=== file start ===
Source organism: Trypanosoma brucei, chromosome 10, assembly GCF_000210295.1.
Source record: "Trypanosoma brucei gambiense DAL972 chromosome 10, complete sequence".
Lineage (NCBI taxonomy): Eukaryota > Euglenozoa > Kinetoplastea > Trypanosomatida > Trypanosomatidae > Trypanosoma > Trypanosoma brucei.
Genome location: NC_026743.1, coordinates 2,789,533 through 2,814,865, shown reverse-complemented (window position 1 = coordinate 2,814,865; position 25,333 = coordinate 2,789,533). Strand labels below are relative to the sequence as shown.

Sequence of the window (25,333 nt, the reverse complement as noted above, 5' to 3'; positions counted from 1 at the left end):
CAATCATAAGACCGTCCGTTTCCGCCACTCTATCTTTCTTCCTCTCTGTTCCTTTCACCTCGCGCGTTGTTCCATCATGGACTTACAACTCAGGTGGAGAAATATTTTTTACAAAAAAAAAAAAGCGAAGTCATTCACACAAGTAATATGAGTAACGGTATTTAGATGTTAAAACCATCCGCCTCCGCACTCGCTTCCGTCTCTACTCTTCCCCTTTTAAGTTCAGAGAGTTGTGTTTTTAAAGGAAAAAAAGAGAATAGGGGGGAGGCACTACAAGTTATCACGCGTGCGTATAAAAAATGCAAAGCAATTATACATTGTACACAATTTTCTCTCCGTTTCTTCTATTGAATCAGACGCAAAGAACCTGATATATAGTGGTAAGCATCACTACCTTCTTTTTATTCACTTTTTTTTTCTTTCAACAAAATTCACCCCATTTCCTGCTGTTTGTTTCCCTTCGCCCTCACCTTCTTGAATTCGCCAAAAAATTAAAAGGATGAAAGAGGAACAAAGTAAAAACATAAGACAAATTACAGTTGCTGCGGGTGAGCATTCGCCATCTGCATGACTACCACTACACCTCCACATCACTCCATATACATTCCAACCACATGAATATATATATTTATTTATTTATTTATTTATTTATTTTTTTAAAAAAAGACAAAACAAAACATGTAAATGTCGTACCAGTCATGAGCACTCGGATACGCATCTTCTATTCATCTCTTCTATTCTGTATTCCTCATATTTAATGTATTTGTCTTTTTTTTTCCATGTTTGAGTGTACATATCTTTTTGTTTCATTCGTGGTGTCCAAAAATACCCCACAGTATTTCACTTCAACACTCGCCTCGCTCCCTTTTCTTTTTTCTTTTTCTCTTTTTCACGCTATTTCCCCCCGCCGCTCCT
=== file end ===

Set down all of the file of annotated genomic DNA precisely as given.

Source organism: Trypanosoma brucei, chromosome 10, assembly GCF_000210295.1.
Source record: "Trypanosoma brucei gambiense DAL972 chromosome 10, complete sequence".
Lineage (NCBI taxonomy): Eukaryota > Euglenozoa > Kinetoplastea > Trypanosomatida > Trypanosomatidae > Trypanosoma > Trypanosoma brucei.
Genome location: NC_026743.1, coordinates 2,789,533 through 2,814,865, shown reverse-complemented (window position 1 = coordinate 2,814,865; position 25,333 = coordinate 2,789,533). Strand labels below are relative to the sequence as shown.

Sequence of the window (25,333 nt, the reverse complement as noted above, 5' to 3'; positions counted from 1 at the left end):
CAATCATAAGACCGTCCGTTTCCGCCACTCTATCTTTCTTCCTCTCTGTTCCTTTCACCTCGCGCGTTGTTCCATCATGGACTTACAACTCAGGTGGAGAAATATTTTTTACAAAAAAAAAAAAGCGAAGTCATTCACACAAGTAATATGAGTAACGGTATTTAGATGTTAAAACCATCCGCCTCCGCACTCGCTTCCGTCTCTACTCTTCCCCTTTTAAGTTCAGAGAGTTGTGTTTTTAAAGGAAAAAAAGAGAATAGGGGGGAGGCACTACAAGTTATCACGCGTGCGTATAAAAAATGCAAAGCAATTATACATTGTACACAATTTTCTCTCCGTTTCTTCTATTGAATCAGACGCAAAGAACCTGATATATAGTGGTAAGCATCACTACCTTCTTTTTATTCACTTTTTTTTTCTTTCAACAAAATTCACCCCATTTCCTGCTGTTTGTTTCCCTTCGCCCTCACCTTCTTGAATTCGCCAAAAAATTAAAAGGATGAAAGAGGAACAAAGTAAAAACATAAGACAAATTACAGTTGCTGCGGGTGAGCATTCGCCATCTGCATGACTACCACTACACCTCCACATCACTCCATATACATTCCAACCACATGAATATATATATTTATTTATTTATTTATTTATTTATTTTTTTAAAAAAAGACAAAACAAAACATGTAAATGTCGTACCAGTCATGAGCACTCGGATACGCATCTTCTATTCATCTCTTCTATTCTGTATTCCTCATATTTAATGTATTTGTCTTTTTTTTTCCATGTTTGAGTGTACATATCTTTTTGTTTCATTCGTGGTGTCCAAAAATACCCCACAGTATTTCACTTCAACACTCGCCTCGCTCCCTTTTCTTTTTTCTTTTTCTCTTTTTCACGCTATTTCCCCCCGCCGCTCCT